growing trouble with water
Growing populations, lower crops, hydro-electricity
“The drought gripping Australia could be the worst in 1,000
years, government officials said on Tuesday, as Australia started
to draw up emergency plans to secure long-term water supplies to towns
“The drought affecting more than half of Australia's farmlands,
already lasting more than five years, had previously been regarded
as the worst in a century.
“But officials from the Murray-Darling river basin commission
told a water summit of national and state political leaders on Tuesday
that analyses of the current prolonged drought now pointed to the
driest period in 1,000 years.”
“ "Climate change is melting a legendary ice field
in equatorial Africa and may soon thaw it out completely, threatening
fresh water supplies to hundreds of thousands of people, a climate
expert said on Thursday.
“The fabled, snow-capped Rwenzori mountains -- dubbed the
"Mountains of the Moon" in travel brochures -- form part
of the Uganda/Democratic Republic of the Congo border and are one
of Uganda's top tourist destinations.”
“Projections for rain-fed areas in East Africa -- already
suffering damaging drought and hunger -- point to potential productivity
losses of up to 33 percent in maize and more than 20 percent for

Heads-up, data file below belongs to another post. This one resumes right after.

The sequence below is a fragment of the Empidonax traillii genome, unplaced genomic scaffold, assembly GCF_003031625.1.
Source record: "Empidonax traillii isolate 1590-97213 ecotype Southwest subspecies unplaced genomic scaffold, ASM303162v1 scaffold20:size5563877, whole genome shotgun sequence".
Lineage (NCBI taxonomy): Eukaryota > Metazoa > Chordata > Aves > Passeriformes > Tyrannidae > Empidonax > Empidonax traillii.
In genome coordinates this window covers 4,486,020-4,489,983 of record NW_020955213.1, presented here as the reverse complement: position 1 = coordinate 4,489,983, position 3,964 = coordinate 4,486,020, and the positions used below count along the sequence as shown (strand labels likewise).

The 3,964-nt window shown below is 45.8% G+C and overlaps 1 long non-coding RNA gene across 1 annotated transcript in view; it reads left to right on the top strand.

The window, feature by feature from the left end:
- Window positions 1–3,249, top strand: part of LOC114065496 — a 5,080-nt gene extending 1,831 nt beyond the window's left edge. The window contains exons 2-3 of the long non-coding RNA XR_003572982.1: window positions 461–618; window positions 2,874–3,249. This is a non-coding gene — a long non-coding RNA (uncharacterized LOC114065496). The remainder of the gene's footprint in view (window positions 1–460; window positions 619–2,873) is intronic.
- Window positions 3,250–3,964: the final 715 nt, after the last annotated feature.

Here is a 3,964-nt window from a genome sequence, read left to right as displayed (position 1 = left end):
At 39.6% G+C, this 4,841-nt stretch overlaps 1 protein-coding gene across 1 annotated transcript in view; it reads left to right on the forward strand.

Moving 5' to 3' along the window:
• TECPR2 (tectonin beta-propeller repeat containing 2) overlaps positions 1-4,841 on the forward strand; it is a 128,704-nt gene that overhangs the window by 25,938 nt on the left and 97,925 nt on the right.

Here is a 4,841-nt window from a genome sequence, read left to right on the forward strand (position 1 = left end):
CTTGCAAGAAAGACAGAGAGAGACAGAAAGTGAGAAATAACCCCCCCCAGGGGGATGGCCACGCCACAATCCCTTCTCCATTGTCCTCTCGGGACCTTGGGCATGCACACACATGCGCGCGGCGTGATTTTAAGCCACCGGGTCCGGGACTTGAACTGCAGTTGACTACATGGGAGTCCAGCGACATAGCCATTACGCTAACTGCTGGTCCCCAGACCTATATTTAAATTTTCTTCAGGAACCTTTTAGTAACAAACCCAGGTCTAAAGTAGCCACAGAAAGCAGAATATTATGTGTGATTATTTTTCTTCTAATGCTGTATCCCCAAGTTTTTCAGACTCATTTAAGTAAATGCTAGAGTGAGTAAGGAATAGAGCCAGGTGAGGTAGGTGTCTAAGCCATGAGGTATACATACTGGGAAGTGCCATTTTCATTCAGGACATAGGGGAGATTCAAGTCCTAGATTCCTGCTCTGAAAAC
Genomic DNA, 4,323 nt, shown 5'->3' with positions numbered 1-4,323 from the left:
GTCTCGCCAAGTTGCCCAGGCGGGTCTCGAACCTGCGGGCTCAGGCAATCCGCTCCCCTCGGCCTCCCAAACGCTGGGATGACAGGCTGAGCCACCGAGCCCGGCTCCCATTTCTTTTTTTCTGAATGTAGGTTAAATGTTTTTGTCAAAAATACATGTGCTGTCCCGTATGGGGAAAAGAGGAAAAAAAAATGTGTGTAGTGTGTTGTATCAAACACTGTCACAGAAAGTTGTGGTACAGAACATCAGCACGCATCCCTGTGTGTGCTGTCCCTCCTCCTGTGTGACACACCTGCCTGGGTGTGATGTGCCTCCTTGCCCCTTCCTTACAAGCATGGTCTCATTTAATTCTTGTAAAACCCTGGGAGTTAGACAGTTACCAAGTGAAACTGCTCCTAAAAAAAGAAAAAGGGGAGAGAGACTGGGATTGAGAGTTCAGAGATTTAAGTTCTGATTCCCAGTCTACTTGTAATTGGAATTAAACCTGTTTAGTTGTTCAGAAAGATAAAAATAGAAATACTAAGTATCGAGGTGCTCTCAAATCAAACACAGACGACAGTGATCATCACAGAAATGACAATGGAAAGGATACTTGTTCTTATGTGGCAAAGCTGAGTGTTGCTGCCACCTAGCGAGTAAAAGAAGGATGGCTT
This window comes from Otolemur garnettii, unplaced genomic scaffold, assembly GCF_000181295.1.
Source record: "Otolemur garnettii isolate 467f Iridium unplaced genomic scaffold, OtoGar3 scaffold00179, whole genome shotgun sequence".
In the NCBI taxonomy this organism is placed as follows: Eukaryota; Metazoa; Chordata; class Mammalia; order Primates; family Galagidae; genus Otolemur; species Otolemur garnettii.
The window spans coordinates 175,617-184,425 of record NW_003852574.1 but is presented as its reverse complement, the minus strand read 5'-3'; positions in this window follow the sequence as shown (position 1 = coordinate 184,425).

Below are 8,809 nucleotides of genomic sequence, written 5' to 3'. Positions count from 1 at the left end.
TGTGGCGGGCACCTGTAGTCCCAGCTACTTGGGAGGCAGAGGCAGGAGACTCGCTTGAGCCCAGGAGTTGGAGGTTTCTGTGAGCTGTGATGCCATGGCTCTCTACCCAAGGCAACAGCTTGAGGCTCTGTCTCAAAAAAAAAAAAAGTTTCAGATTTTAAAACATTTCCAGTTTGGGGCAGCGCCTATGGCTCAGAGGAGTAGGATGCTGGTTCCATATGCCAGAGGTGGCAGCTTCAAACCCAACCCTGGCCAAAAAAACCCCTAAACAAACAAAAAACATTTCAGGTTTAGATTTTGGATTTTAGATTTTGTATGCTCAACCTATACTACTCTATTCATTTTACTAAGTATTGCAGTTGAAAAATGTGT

“Accelerated glacial melt would lead to rising sea levels
and loss of river delta systems, which coupled with low rainfall,
would threaten major food systems in South Asia and Egypt.
“ "We estimate that in the next 25 years the number
of people living in water-stressed countries will up from around
800 million to 3 billion people," the report's author Kevin
Watkins told reporters.
“ "We argue that we are heading for an entirely predictable
humanitarian catastrophe," Watkins said.”
Glaciers act as water reserves, steadily feeding rivers
“But a government think-tank said glaciers on the Qinghai-Tibet
plateau, which account for nearly half of China's total glacier coverage,
were shrinking at a rate of 7 percent a year, state-run Xinhua news
agency reported.” [Quoted from planetark.org]
|The Mendenhall Glacier, Juneau, Alaska, in 1937
Image credit: Bradford Washburn/ Courtesy
|The Mendenhall Glacier,Juneau, Alaska, in 2006
Image credit: David Arnold
“[...] Answering those questions is far from some abstract exercise.
Were Greenland to lose its covering tomorrow, the worldís seas would
jump about 20 feet, drowning nearly every major coastal city on earth.
“Even if a disaster of this proportion is not in the cards, in
the past decade melting began to accelerate ominously. The area now
actively melting - approximately half of Greenlandís entire ice cap
- is twice what it was in 1992. The amount of fresh water entering the
ocean is triple what it was a decade ago. Last year Greenland lost 52
cubic miles of ice, according to NASA measurements, and though that
is only a tiny fraction of the ice capís total of nearly 600,000 cubic
miles, the rate is increasing. As the meltwater drips down to the bedrock,
it lubricates the movement of ice sheets toward the sea. The Kangerdlugssuaq
Glacier, on the islandís eastern coast, is now moving twice as fast
as it was in 2002. To the south of Kangerdlugssuaq, the Helheim Glacier
slides about 110 feet a day. Researchers reported this spring that the
speed and intensity generates noticeable earthquakes, or "glacial quakes."
And some scientists quietly worry that a dramatic collapse of the ice
cap could result in huge amounts of water draining into the ocean.”
on the melting of glaciers.